Trending | News

Survey Uncovers Nasty Secret Of McDonald’s Touchscreens

Burger Lad

One of the reasons why fast food chains like McDonald’s are so popular is that you always know what you’re getting.

For most people, their standard McDonald’s order hasn’t changed much since they were a child.

But the restaurant itself has gone through some controversial changes, including the introduction of new touchscreen ordering kiosks in recent years.

Since these high-tech ordering devices started popping up in 2014, they’ve had a mixed reception from McDonald’s customers.

McDonald's touchscreen
McDonald's touchscreen kiosks have divided customers.McDonald's

While building your own burger using the custom order menu is fun, many complain that the kiosks are slow, hard to use, or just plain confusing.

Now, a survey by the British news website Metro has given us one more reason to stick to ordering at the counter.

The website swabbed touchscreens at eight McDonald’s locations in London and Birmingham as part of an independent investigation, and turned up some stomach-turning results.

Each of the swabbed samples tested positive for fecal bacteria, along with a host of other nasty bugs and viruses.

Enterococcus faecalis, which was found on five of the machines tested by Metro, is a naturally antibiotic-resistant bacteria found in the digestive tracts of humans and other animals.

Fecal bacteria test
All eight touchscreens tested positive for fecal bacteria./Senior Airman Stephanie Sauberan - U.S. Air Force

"It is notorious in hospitals for causing hospital=acquired infections," said Dr. Paul Matawele, a microbiology lecturer at London Metropolitan University.

As Metro pointed out, unsuspecting diners may pick up germs from the touchscreen and pass them onto their meal without realizing it. It’s especially worrying because some bacteria can linger on the screen for days.

Two screens tested positive for staphylococcus, which can cause blood poisoning and toxic shock syndrome. Two also tested positive for listeria, a bacteria which can cause a serious infection called listeriosis that has a fatality rate of around 20%.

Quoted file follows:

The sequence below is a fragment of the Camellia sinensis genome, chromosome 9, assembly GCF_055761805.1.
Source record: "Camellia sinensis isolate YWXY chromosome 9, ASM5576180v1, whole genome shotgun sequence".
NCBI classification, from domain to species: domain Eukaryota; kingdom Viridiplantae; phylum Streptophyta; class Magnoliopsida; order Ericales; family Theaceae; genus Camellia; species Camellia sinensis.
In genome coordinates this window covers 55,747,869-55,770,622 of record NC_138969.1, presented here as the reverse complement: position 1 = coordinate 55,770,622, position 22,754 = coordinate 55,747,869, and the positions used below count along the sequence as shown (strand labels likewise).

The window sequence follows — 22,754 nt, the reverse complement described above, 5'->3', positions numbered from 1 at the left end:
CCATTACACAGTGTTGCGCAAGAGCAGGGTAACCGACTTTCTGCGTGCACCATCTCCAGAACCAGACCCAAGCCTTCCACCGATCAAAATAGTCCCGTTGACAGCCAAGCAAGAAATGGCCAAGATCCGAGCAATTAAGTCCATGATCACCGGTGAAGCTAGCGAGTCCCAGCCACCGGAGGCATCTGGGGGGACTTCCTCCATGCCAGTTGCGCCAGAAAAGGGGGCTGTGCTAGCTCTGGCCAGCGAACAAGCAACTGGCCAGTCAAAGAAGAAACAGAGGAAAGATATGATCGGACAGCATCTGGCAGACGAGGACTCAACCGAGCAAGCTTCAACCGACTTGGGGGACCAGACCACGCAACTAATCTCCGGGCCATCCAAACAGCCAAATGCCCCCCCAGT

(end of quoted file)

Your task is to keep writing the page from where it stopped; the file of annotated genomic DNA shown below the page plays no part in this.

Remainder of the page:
Matawele compared many of the bugs found on the touchscreens to drug resistant germs we usually associate with hospital waiting rooms, not restaurants. He also shared a warning to customers about using touchscreen technology without a second thought.

Restaurant touchscreen
Touchscreens may be convenient, but they can spread germs.Evoke Creative

"Touchscreen technology is being used more and more in our daily lives but these results show people should not eat food straight after touching them, they are unhygienic and can spread disease," he said.

"Someone can be very careful about their own hygiene throughout the day but it could all be undone by using a touchscreen machine once."

While McDonald’s cleans their touchscreens multiple times a day with a disinfectant as part of their regular cleaning routine, Matawele guesses that their formula is not strong enough.

"Our self-order screens are cleaned frequently throughout the day," a spokesman for the restaurant told Metro. "All of our restaurants also provide facilities for customers to wash their hands before eating."

McDonald's drink machine
Past investigations have also singled out McDonald's drink machines for bacteria.ExpyB - Wikimedia

We hate to ruin your appetite, but this isn’t even the first time an investigation has found fecal bacteria lurking at McDonald’s.

BBC One’s Watchdog program discovered traces of fecal bacteria in the ice served at McDonald’s restaurants in the U.K.

Ice from Burger King and KFC also tested positive for the bugs in Watchdog’s survey of fast food restaurant cleanliness.

McDonald’s said they would "continue to review our procedures and training" for handling ice at their restaurants in the United Kingdom in response to the news.

[H/T: Metro, Liverpool Echo]

Has this news convinced you to stop using the touchscreen kiosks?

I write about all sorts of things for Shared, especially weird facts, celebrity news, and viral stories. CONTACT: zachary@shared.com